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Changes in cigarillo availability following implementation of a local flavoured tobacco sales restriction


Introduction Providence, Rhode Island (RI) was among the first US jurisdictions to enact a policy (effective 3 January 2013) restricting the retail sale of non-cigarette tobacco products with a characterising flavour other than the taste or aroma of tobacco, menthol, mint or wintergreen. We used scanner data to assess the impact of this sales restriction on retail availability of cigarillos, flavoured and otherwise, in Providence and a rest-of-state (ROS) comparison area.

Methods Every unique cigarillo product—each indicated by a universal product code (UPC)—available for sale in RI from January 2012 to December 2016 was assigned to an exclusive flavour-name category (tobacco; explicit or concept flavour; or menthol/mint) based on characteristics in the scanner dataset and, as necessary, information from online websites. We calculated weekly unique cigarillo UPC counts and market share by flavour category and used difference-in-difference regression to assess prepolicy and postpolicy changes in counts and share in Providence relative to ROS.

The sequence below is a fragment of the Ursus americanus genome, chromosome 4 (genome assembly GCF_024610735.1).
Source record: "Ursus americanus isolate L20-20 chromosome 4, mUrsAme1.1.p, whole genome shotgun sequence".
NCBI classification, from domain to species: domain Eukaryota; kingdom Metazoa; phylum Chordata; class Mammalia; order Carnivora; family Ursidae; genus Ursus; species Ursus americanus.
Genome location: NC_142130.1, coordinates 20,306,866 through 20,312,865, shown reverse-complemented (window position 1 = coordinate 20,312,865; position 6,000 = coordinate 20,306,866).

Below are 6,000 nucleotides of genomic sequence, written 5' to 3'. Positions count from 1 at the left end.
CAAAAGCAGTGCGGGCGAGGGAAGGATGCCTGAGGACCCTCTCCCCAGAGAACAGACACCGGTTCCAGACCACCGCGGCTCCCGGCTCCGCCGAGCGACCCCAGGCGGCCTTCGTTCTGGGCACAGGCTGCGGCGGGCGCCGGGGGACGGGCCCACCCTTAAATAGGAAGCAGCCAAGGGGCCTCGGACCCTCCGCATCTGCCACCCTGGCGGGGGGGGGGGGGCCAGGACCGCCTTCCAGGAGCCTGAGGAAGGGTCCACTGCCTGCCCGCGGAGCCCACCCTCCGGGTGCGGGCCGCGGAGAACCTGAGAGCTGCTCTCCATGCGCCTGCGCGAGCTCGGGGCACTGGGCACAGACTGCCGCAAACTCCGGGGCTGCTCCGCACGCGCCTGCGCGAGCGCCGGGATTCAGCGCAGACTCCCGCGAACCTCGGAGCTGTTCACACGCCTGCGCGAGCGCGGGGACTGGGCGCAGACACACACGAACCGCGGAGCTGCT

Results The prepolicy to postpolicy decrease in the number of unique cigarillo products available in Providence was 28.64 (±5.83) UPCs greater than the comparable decrease in ROS (p<0.05). The prepolicy to postpolicy increase in the number of unique concept-named flavoured cigarillo products in Providence was 6.08 (±2.31) UPCs greater than the increase in ROS (p<0.05). The postpolicy market share of concept-named flavoured cigarillos was higher in Providence (27.32%, ±1.77) than ROS (12.67%, ±1.67) (p<0.05).

Conclusions After policy implementation, Providence consumers were exposed to fewer cigarillo UPCs but a greater variety and proportion of concept-named flavoured cigarillos in the retail marketplace.

  • non-cigarette tobacco products
  • packaging and labelling
  • public policy

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